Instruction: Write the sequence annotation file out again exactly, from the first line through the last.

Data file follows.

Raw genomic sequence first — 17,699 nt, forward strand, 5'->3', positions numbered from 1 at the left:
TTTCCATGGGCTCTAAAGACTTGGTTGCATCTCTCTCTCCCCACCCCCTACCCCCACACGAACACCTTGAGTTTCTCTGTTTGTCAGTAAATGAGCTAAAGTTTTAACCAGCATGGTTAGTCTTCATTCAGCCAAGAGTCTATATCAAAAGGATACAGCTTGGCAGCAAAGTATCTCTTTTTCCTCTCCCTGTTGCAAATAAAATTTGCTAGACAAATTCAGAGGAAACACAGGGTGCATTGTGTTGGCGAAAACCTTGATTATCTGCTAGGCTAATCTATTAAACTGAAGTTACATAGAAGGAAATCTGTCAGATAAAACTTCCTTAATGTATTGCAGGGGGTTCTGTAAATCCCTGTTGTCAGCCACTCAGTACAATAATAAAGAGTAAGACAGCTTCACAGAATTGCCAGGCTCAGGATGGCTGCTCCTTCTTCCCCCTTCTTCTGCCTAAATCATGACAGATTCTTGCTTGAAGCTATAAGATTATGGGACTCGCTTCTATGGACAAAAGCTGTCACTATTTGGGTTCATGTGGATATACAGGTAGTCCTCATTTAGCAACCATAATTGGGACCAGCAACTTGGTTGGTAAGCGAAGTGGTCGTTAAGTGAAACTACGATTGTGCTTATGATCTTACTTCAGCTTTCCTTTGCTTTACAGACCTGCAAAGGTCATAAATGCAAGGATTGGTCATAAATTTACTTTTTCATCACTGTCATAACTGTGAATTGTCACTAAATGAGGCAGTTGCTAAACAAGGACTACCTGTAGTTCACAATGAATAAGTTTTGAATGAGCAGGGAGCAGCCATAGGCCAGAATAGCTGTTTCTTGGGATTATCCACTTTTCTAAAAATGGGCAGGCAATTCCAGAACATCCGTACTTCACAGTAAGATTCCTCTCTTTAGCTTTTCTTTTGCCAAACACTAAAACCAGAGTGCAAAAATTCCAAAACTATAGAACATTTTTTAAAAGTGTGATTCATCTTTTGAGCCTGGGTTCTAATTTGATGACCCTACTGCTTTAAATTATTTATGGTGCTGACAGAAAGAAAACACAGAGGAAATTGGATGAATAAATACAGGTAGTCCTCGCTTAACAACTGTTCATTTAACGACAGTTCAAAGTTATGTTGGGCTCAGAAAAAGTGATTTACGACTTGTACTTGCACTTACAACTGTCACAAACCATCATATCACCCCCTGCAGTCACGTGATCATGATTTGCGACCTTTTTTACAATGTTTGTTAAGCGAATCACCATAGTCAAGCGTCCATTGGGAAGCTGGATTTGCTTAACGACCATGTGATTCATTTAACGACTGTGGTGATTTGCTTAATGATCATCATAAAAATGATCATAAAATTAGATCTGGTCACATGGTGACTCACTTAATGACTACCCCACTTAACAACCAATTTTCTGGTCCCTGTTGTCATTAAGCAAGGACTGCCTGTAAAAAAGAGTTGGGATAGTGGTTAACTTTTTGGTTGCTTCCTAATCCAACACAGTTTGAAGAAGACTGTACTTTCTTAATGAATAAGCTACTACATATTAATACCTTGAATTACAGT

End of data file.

Raw genomic sequence first — 17,699 nt, forward strand, 5'->3', positions numbered from 1 at the left:
TTTCCATGGGCTCTAAAGACTTGGTTGCATCTCTCTCTCCCCACCCCCTACCCCCACACGAACACCTTGAGTTTCTCTGTTTGTCAGTAAATGAGCTAAAGTTTTAACCAGCATGGTTAGTCTTCATTCAGCCAAGAGTCTATATCAAAAGGATACAGCTTGGCAGCAAAGTATCTCTTTTTCCTCTCCCTGTTGCAAATAAAATTTGCTAGACAAATTCAGAGGAAACACAGGGTGCATTGTGTTGGCGAAAACCTTGATTATCTGCTAGGCTAATCTATTAAACTGAAGTTACATAGAAGGAAATCTGTCAGATAAAACTTCCTTAATGTATTGCAGGGGGTTCTGTAAATCCCTGTTGTCAGCCACTCAGTACAATAATAAAGAGTAAGACAGCTTCACAGAATTGCCAGGCTCAGGATGGCTGCTCCTTCTTCCCCCTTCTTCTGCCTAAATCATGACAGATTCTTGCTTGAAGCTATAAGATTATGGGACTCGCTTCTATGGACAAAAGCTGTCACTATTTGGGTTCATGTGGATATACAGGTAGTCCTCATTTAGCAACCATAATTGGGACCAGCAACTTGGTTGGTAAGCGAAGTGGTCGTTAAGTGAAACTACGATTGTGCTTATGATCTTACTTCAGCTTTCCTTTGCTTTACAGACCTGCAAAGGTCATAAATGCAAGGATTGGTCATAAATTTACTTTTTCATCACTGTCATAACTGTGAATTGTCACTAAATGAGGCAGTTGCTAAACAAGGACTACCTGTAGTTCACAATGAATAAGTTTTGAATGAGCAGGGAGCAGCCATAGGCCAGAATAGCTGTTTCTTGGGATTATCCACTTTTCTAAAAATGGGCAGGCAATTCCAGAACATCCGTACTTCACAGTAAGATTCCTCTCTTTAGCTTTTCTTTTGCCAAACACTAAAACCAGAGTGCAAAAATTCCAAAACTATAGAACATTTTTTAAAAGTGTGATTCATCTTTTGAGCCTGGGTTCTAATTTGATGACCCTACTGCTTTAAATTATTTATGGTGCTGACAGAAAGAAAACACAGAGGAAATTGGATGAATAAATACAGGTAGTCCTCGCTTAACAACTGTTCATTTAACGACAGTTCAAAGTTATGTTGGGCTCAGAAAAAGTGATTTACGACTTGTACTTGCACTTACAACTGTCACAAACCATCATATCACCCCCTGCAGTCACGTGATCATGATTTGCGACCTTTTTTACAATGTTTGTTAAGCGAATCACCATAGTCAAGCGTCCATTGGGAAGCTGGATTTGCTTAACGACCATGTGATTCATTTAACGACTGTGGTGATTTGCTTAATGATCATCATAAAAATGATCATAAAATTAGATCTGGTCACATGGTGACTCACTTAATGACTACCCCACTTAACAACCAATTTTCTGGTCCCTGTTGTCATTAAGCAAGGACTGCCTGTAAAAAAGAGTTGGGATAGTGGTTAACTTTTTGGTTGCTTCCTAATCCAACACAGTTTGAAGAAGACTGTACTTTCTTAATGAATAAGCTACTACATATTAATACCTTGAATTACAGT